# Activity Coefficients (Activity Models)

Activity Models

The step from molar concentrations (analytical data) to activities (used in mass-action law calculations) requires the calculation of activity coefficients γi. For this task several semi-empirical approaches are available, whereas each activity model has its own range of validity defined by the ionic strength I as shown here:1

 Model Equation Validity (1) Debye-Hückel $$\lg \gamma_{i} = -Az^{2}_{i} \ \sqrt{I}$$ I < 10-2.3 M (2) Extended Debye-Hückel $$\lg \gamma_{i} = -Az^{2}_{i} \ \left ( \dfrac{\sqrt{I}}{1+Ba_i\sqrt{I}} \right )$$ I < 0.1 M (3) Davies $$\lg \gamma_{i} = -Az^{2}_{i} \ \left ( \dfrac{\sqrt{I}}{1+\sqrt{I}} - 0.3 \!\cdot\! I\right )$$ I ≤ 0.5 M (4) Truesdell-Jones   (WATEQ Debye-Hückel) $$\lg \gamma_{i} = -Az^{2}_{i} \ \left ( \dfrac{\sqrt{I}}{1+B a_i^0 \sqrt{I}}\right ) + b_i \!\cdot\! I$$ I < 1 M

Here, zi is the valence of ion i. All quantities carrying the subscript i are ion-specific parameters (ai, ai0 and bi). On the other hand, the parameters A and B depend on temperature T and the dielectric constant ε:

 (5a) A = 1.82 ∙ 106 (εT)-3/2 (5b) B = 50.3 (εT)-1/2

For water at 25 and with ε = εrε0 = 78.54 · 8.854 10-12 C2/(J m), we get:

 (6a) A = 0.5085 M-1/2 (6b) B = 3.281 M-1/2 nm-1

Please note the length unit: 1 nm = 10-9 m = 10 Ångström.

The relationship between the activity models becomes most clear when they are all traced back to the simple Debye-Hückel formula in 1. Denoting the “Debye-Hückel building block” by lg γi0 the equations above can be rewritten as:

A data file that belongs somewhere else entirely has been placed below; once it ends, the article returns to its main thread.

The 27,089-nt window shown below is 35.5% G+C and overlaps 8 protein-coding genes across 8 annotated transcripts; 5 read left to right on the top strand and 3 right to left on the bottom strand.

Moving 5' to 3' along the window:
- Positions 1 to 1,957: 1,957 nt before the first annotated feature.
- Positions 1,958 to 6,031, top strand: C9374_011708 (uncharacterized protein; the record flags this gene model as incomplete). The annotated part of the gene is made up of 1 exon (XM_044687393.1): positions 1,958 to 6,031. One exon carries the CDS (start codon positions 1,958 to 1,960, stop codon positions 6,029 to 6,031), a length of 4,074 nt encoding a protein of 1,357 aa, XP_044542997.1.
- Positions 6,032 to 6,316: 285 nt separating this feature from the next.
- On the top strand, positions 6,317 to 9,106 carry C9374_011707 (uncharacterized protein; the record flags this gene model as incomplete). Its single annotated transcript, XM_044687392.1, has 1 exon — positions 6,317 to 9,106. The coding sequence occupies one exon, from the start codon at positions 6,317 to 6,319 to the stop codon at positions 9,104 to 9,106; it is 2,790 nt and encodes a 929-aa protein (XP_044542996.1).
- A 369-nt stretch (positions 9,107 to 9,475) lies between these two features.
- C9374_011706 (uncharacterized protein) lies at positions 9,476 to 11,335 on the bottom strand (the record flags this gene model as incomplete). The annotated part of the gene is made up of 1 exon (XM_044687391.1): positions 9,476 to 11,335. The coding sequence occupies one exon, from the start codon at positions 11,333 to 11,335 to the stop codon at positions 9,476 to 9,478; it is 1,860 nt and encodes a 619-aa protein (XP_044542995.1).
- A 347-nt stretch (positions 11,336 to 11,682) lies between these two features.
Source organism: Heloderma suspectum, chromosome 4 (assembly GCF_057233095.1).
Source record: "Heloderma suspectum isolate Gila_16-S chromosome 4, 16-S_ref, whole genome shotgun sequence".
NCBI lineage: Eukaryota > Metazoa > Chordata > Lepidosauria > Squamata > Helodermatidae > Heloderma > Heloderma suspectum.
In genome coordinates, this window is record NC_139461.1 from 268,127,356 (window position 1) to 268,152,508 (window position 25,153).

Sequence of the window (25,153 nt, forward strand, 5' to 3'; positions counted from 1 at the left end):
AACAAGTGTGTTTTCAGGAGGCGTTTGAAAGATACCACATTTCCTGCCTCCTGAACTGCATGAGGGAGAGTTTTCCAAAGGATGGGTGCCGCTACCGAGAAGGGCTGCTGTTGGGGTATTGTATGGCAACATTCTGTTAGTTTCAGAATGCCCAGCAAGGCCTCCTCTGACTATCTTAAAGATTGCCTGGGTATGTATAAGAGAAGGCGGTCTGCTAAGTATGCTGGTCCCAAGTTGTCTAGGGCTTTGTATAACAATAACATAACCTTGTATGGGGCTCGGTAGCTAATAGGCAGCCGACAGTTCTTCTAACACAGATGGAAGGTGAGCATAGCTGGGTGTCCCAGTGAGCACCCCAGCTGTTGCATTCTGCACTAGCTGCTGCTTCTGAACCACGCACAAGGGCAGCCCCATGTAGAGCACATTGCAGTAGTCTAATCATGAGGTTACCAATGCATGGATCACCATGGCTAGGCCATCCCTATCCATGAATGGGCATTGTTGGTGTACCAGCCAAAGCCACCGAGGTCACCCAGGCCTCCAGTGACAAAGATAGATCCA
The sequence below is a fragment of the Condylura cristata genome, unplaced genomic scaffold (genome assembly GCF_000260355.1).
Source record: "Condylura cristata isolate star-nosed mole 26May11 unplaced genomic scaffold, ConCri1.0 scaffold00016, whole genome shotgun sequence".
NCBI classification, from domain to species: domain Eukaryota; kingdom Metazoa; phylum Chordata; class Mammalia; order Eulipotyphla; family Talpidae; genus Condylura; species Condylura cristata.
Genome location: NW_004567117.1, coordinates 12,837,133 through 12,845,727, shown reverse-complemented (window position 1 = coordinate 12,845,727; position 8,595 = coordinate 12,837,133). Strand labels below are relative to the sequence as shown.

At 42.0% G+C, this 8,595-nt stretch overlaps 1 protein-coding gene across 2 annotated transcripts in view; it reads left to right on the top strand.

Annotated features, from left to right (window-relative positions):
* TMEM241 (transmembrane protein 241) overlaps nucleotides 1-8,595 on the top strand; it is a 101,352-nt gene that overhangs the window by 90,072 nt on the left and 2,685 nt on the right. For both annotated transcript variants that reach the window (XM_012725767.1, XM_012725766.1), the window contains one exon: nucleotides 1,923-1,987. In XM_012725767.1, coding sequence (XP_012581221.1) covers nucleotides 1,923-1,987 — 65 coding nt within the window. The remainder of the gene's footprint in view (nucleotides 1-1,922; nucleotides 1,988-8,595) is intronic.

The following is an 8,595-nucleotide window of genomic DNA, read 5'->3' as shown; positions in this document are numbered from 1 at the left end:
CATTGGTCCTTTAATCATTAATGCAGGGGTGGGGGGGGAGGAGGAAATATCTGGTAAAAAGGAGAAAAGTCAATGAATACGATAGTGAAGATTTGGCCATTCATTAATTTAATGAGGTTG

Model Equation Validity (1b) Debye-Hückel $$\lg \gamma_{i}^{0} \ =\ -Az^{2}_{i} \ \sqrt{I}$$ I < 10-2.3 M (2b) Extended Debye-Hückel $$\lg \gamma_{i} \ =\ \dfrac{\lg \gamma_{i}^{0}}{1+Ba_i\sqrt{I}}$$ I < 0.1 M (3b) Davies $$\lg \gamma_{i} \ =\ \dfrac{\lg \gamma_{i}^{0}}{\ 1+\sqrt{I}\ } \ + \ 0.3 Az^{2}_{i} \!\cdot\! I$$ I ≤ 0.5 M (4b) Truesdell-Jones $$\lg \gamma_{i} \ =\ \dfrac{\lg \gamma_{i}^{0}}{1+B a_i^0 \sqrt{I}} \ + \ b_i \!\cdot\! I$$ I < 1 M

The activity coefficients decrease steadily when the ionic strength I rises. However, both the Davies and Truesdell-Jones equations obey an additive term that causes a rise again when I approaches 1 mol/L – see diagrams below. Model Hierarchy. The empirical model of Truesdell-Jones in 4 and 4b, with its two ion-specific parameters ai0 and bi, represents the most general approach. By specifying and/or ignoring these two parameters we obtain the other three activity models.

Extended Debye-Hückel Equation

Due to the narrow validity range of the Debye-Hückel formula in 1, this approach was extended in 2 by an additional term in the denominator containing the parameters B and ai. The extended formula takes into account the fact that the central ion has a finite radius (instead of a point charge). The parameter ai represents the effective size of the corresponding ion, for example:2

 a = 0.9 nm for H+, Fe+3, Al+3 a = 0.8 nm for Mg+2 a = 0.6 nm for Ca+2, Fe+2 a = 0.4 nm for Na+, HCO3-, SO4-2 a = 0.3 nm for K+, NH4+, OH-, Cl-, NO3-

Note. The ion size parameter ai is an empirical fitting parameter; it is larger than the ionic radius because it contains a part of the hydrate shell.

Davies Equation

The Davies formula in 3 is an empirical approach which differs in two respects from the extended Debye-Hückel 2: